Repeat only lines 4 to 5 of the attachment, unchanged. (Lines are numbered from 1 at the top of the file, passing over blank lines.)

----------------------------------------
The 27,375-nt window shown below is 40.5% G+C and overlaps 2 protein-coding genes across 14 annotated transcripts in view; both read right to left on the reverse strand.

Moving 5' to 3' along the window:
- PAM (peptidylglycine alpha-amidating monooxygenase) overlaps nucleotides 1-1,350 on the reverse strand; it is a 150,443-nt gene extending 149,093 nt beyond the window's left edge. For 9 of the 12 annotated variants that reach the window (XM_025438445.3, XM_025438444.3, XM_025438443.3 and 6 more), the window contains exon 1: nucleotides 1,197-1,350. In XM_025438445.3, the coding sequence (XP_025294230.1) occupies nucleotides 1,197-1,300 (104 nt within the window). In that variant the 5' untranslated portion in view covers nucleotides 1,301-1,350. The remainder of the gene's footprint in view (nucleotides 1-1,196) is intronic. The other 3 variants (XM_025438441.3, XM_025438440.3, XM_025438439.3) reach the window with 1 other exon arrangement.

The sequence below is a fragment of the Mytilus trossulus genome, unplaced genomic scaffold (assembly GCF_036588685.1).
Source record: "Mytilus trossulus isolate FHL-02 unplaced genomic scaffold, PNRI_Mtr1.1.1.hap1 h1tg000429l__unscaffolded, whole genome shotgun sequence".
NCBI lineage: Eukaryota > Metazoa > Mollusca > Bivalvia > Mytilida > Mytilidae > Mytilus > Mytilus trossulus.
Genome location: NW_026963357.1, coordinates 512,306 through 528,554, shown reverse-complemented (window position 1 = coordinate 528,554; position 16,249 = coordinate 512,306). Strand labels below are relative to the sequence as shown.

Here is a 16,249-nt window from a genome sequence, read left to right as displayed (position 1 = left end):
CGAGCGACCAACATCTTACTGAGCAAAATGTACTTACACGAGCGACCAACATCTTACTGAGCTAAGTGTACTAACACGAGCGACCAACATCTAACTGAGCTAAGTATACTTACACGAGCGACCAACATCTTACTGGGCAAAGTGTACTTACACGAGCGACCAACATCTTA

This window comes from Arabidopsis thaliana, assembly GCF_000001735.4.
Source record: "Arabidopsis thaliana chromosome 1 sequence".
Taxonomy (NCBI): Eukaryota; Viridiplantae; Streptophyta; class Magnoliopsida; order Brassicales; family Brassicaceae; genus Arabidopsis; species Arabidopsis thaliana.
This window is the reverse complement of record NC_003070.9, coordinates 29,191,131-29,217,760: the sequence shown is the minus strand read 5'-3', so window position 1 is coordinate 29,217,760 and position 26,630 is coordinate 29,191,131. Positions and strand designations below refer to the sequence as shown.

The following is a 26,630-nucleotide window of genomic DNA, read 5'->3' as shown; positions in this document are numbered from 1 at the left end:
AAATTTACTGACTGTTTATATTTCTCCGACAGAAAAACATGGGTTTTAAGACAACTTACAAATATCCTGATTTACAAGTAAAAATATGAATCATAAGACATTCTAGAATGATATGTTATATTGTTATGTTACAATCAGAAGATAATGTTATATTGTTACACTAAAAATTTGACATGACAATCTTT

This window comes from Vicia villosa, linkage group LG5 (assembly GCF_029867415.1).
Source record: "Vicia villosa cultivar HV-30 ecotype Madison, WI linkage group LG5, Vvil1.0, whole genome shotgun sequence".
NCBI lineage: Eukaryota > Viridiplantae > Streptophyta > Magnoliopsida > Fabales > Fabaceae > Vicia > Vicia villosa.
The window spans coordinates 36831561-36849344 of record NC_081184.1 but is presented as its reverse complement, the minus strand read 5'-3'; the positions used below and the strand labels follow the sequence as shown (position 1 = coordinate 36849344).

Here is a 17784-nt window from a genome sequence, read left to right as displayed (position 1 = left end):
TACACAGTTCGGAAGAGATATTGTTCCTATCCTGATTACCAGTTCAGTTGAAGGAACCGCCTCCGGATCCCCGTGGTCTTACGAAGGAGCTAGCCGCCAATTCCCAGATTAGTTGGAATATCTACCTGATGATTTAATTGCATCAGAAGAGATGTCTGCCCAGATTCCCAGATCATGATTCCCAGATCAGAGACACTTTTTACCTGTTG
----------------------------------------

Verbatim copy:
The sequence below is a fragment of the Mytilus trossulus genome, unplaced genomic scaffold (assembly GCF_036588685.1).
Source record: "Mytilus trossulus isolate FHL-02 unplaced genomic scaffold, PNRI_Mtr1.1.1.hap1 h1tg000429l__unscaffolded, whole genome shotgun sequence".